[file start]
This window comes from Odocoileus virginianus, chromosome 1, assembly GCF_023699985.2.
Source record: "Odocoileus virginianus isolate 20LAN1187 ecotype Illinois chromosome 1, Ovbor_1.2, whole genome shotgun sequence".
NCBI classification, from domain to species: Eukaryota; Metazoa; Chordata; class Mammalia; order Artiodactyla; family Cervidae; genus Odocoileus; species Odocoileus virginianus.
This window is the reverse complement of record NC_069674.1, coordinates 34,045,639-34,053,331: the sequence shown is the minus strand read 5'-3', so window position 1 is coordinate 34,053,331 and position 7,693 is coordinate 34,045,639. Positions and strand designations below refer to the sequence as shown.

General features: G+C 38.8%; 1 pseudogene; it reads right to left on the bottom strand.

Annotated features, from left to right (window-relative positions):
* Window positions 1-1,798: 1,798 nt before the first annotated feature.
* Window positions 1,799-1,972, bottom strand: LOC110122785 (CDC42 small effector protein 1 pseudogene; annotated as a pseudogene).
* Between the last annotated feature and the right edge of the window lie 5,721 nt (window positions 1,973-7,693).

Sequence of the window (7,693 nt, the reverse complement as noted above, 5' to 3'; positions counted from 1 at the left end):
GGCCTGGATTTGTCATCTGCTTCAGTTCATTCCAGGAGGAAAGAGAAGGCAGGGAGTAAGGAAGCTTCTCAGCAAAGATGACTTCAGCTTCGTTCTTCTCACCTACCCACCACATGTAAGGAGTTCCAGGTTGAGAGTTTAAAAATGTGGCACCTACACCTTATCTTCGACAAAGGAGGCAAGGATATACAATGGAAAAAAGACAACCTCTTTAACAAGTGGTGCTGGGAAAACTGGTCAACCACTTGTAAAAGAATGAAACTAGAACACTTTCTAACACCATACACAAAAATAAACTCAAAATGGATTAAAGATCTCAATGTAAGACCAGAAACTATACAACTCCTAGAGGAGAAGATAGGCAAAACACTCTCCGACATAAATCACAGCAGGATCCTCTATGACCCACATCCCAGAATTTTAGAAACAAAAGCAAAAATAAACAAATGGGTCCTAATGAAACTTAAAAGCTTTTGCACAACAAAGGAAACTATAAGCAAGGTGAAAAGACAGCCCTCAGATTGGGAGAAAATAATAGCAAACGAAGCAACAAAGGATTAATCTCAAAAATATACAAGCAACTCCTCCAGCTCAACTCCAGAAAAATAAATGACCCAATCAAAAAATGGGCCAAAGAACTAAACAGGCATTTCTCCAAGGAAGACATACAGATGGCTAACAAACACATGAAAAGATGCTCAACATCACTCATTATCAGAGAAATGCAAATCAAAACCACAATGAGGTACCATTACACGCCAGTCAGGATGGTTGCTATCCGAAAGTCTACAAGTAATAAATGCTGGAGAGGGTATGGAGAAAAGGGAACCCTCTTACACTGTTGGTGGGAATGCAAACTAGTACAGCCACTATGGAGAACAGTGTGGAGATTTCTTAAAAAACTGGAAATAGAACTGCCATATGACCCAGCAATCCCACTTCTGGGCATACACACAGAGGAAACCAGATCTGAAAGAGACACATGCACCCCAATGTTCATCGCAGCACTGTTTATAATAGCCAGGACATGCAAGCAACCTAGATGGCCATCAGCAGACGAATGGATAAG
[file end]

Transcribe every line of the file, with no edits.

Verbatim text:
This window comes from Odocoileus virginianus, chromosome 1, assembly GCF_023699985.2.
Source record: "Odocoileus virginianus isolate 20LAN1187 ecotype Illinois chromosome 1, Ovbor_1.2, whole genome shotgun sequence".
NCBI classification, from domain to species: Eukaryota; Metazoa; Chordata; class Mammalia; order Artiodactyla; family Cervidae; genus Odocoileus; species Odocoileus virginianus.
This window is the reverse complement of record NC_069674.1, coordinates 34,045,639-34,053,331: the sequence shown is the minus strand read 5'-3', so window position 1 is coordinate 34,053,331 and position 7,693 is coordinate 34,045,639. Positions and strand designations below refer to the sequence as shown.

General features: G+C 38.8%; 1 pseudogene; it reads right to left on the bottom strand.

Annotated features, from left to right (window-relative positions):
* Window positions 1-1,798: 1,798 nt before the first annotated feature.
* Window positions 1,799-1,972, bottom strand: LOC110122785 (CDC42 small effector protein 1 pseudogene; annotated as a pseudogene).
* Between the last annotated feature and the right edge of the window lie 5,721 nt (window positions 1,973-7,693).

Sequence of the window (7,693 nt, the reverse complement as noted above, 5' to 3'; positions counted from 1 at the left end):
GGCCTGGATTTGTCATCTGCTTCAGTTCATTCCAGGAGGAAAGAGAAGGCAGGGAGTAAGGAAGCTTCTCAGCAAAGATGACTTCAGCTTCGTTCTTCTCACCTACCCACCACATGTAAGGAGTTCCAGGTTGAGAGTTTAAAAATGTGGCACCTACACCTTATCTTCGACAAAGGAGGCAAGGATATACAATGGAAAAAAGACAACCTCTTTAACAAGTGGTGCTGGGAAAACTGGTCAACCACTTGTAAAAGAATGAAACTAGAACACTTTCTAACACCATACACAAAAATAAACTCAAAATGGATTAAAGATCTCAATGTAAGACCAGAAACTATACAACTCCTAGAGGAGAAGATAGGCAAAACACTCTCCGACATAAATCACAGCAGGATCCTCTATGACCCACATCCCAGAATTTTAGAAACAAAAGCAAAAATAAACAAATGGGTCCTAATGAAACTTAAAAGCTTTTGCACAACAAAGGAAACTATAAGCAAGGTGAAAAGACAGCCCTCAGATTGGGAGAAAATAATAGCAAACGAAGCAACAAAGGATTAATCTCAAAAATATACAAGCAACTCCTCCAGCTCAACTCCAGAAAAATAAATGACCCAATCAAAAAATGGGCCAAAGAACTAAACAGGCATTTCTCCAAGGAAGACATACAGATGGCTAACAAACACATGAAAAGATGCTCAACATCACTCATTATCAGAGAAATGCAAATCAAAACCACAATGAGGTACCATTACACGCCAGTCAGGATGGTTGCTATCCGAAAGTCTACAAGTAATAAATGCTGGAGAGGGTATGGAGAAAAGGGAACCCTCTTACACTGTTGGTGGGAATGCAAACTAGTACAGCCACTATGGAGAACAGTGTGGAGATTTCTTAAAAAACTGGAAATAGAACTGCCATATGACCCAGCAATCCCACTTCTGGGCATACACACAGAGGAAACCAGATCTGAAAGAGACACATGCACCCCAATGTTCATCGCAGCACTGTTTATAATAGCCAGGACATGCAAGCAACCTAGATGGCCATCAGCAGACGAATGGATAAG